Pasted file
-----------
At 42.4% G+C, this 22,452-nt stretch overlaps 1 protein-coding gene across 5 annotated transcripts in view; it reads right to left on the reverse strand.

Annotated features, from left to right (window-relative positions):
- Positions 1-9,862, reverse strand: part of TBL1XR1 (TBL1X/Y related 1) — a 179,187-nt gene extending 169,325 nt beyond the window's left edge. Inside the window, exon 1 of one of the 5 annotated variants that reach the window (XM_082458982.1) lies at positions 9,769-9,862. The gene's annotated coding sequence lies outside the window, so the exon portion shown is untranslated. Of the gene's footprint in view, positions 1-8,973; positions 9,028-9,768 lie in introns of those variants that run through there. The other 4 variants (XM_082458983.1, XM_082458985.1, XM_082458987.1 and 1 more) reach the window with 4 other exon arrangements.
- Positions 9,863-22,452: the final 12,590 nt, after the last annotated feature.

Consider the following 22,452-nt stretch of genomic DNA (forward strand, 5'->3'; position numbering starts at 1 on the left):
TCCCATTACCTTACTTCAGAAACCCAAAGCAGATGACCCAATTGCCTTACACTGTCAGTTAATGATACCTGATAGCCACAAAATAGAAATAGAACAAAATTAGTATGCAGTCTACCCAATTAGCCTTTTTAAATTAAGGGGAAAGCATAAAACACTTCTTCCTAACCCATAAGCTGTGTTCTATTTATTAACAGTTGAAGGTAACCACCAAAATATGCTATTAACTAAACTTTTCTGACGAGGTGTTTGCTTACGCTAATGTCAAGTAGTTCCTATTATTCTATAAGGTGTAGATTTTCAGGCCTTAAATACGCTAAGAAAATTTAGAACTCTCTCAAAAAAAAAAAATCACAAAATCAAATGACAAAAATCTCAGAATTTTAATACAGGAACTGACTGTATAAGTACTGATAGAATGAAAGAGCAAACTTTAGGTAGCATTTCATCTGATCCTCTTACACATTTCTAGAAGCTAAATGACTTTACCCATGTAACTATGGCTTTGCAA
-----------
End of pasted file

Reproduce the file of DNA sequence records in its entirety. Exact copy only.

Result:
At 42.4% G+C, this 22,452-nt stretch overlaps 1 protein-coding gene across 5 annotated transcripts in view; it reads right to left on the reverse strand.

Annotated features, from left to right (window-relative positions):
- Positions 1-9,862, reverse strand: part of TBL1XR1 (TBL1X/Y related 1) — a 179,187-nt gene extending 169,325 nt beyond the window's left edge. Inside the window, exon 1 of one of the 5 annotated variants that reach the window (XM_082458982.1) lies at positions 9,769-9,862. The gene's annotated coding sequence lies outside the window, so the exon portion shown is untranslated. Of the gene's footprint in view, positions 1-8,973; positions 9,028-9,768 lie in introns of those variants that run through there. The other 4 variants (XM_082458983.1, XM_082458985.1, XM_082458987.1 and 1 more) reach the window with 4 other exon arrangements.
- Positions 9,863-22,452: the final 12,590 nt, after the last annotated feature.

Consider the following 22,452-nt stretch of genomic DNA (forward strand, 5'->3'; position numbering starts at 1 on the left):
TCCCATTACCTTACTTCAGAAACCCAAAGCAGATGACCCAATTGCCTTACACTGTCAGTTAATGATACCTGATAGCCACAAAATAGAAATAGAACAAAATTAGTATGCAGTCTACCCAATTAGCCTTTTTAAATTAAGGGGAAAGCATAAAACACTTCTTCCTAACCCATAAGCTGTGTTCTATTTATTAACAGTTGAAGGTAACCACCAAAATATGCTATTAACTAAACTTTTCTGACGAGGTGTTTGCTTACGCTAATGTCAAGTAGTTCCTATTATTCTATAAGGTGTAGATTTTCAGGCCTTAAATACGCTAAGAAAATTTAGAACTCTCTCAAAAAAAAAAAATCACAAAATCAAATGACAAAAATCTCAGAATTTTAATACAGGAACTGACTGTATAAGTACTGATAGAATGAAAGAGCAAACTTTAGGTAGCATTTCATCTGATCCTCTTACACATTTCTAGAAGCTAAATGACTTTACCCATGTAACTATGGCTTTGCAA